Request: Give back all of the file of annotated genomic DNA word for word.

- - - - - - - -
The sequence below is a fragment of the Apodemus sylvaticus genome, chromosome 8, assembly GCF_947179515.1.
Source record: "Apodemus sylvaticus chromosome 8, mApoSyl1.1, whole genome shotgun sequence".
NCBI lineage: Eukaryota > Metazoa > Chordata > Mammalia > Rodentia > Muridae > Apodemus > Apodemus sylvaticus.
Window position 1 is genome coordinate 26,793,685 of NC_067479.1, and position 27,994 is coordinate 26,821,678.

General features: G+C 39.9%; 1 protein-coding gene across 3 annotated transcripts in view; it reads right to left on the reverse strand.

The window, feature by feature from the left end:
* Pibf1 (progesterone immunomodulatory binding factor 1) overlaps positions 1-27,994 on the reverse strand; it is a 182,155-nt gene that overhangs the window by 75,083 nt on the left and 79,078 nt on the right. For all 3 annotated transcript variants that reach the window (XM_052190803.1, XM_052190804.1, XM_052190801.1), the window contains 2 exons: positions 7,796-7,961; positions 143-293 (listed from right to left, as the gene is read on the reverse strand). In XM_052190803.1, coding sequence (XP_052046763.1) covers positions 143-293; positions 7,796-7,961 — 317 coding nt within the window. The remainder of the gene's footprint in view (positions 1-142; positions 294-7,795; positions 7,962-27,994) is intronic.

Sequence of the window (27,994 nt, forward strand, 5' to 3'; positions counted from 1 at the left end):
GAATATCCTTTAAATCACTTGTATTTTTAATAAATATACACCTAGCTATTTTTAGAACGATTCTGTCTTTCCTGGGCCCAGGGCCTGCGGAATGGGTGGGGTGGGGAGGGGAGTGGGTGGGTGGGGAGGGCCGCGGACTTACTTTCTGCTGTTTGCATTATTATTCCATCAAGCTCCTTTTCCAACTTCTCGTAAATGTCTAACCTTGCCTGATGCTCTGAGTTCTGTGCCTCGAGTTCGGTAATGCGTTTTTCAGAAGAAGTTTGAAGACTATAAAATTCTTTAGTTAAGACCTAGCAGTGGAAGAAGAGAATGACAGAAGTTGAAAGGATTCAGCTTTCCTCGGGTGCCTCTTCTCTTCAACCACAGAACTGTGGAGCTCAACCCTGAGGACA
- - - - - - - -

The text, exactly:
The sequence below is a fragment of the Apodemus sylvaticus genome, chromosome 8, assembly GCF_947179515.1.
Source record: "Apodemus sylvaticus chromosome 8, mApoSyl1.1, whole genome shotgun sequence".
NCBI lineage: Eukaryota > Metazoa > Chordata > Mammalia > Rodentia > Muridae > Apodemus > Apodemus sylvaticus.
Window position 1 is genome coordinate 26,793,685 of NC_067479.1, and position 27,994 is coordinate 26,821,678.

General features: G+C 39.9%; 1 protein-coding gene across 3 annotated transcripts in view; it reads right to left on the reverse strand.

The window, feature by feature from the left end:
* Pibf1 (progesterone immunomodulatory binding factor 1) overlaps positions 1-27,994 on the reverse strand; it is a 182,155-nt gene that overhangs the window by 75,083 nt on the left and 79,078 nt on the right. For all 3 annotated transcript variants that reach the window (XM_052190803.1, XM_052190804.1, XM_052190801.1), the window contains 2 exons: positions 7,796-7,961; positions 143-293 (listed from right to left, as the gene is read on the reverse strand). In XM_052190803.1, coding sequence (XP_052046763.1) covers positions 143-293; positions 7,796-7,961 — 317 coding nt within the window. The remainder of the gene's footprint in view (positions 1-142; positions 294-7,795; positions 7,962-27,994) is intronic.

Sequence of the window (27,994 nt, forward strand, 5' to 3'; positions counted from 1 at the left end):
GAATATCCTTTAAATCACTTGTATTTTTAATAAATATACACCTAGCTATTTTTAGAACGATTCTGTCTTTCCTGGGCCCAGGGCCTGCGGAATGGGTGGGGTGGGGAGGGGAGTGGGTGGGTGGGGAGGGCCGCGGACTTACTTTCTGCTGTTTGCATTATTATTCCATCAAGCTCCTTTTCCAACTTCTCGTAAATGTCTAACCTTGCCTGATGCTCTGAGTTCTGTGCCTCGAGTTCGGTAATGCGTTTTTCAGAAGAAGTTTGAAGACTATAAAATTCTTTAGTTAAGACCTAGCAGTGGAAGAAGAGAATGACAGAAGTTGAAAGGATTCAGCTTTCCTCGGGTGCCTCTTCTCTTCAACCACAGAACTGTGGAGCTCAACCCTGAGGACA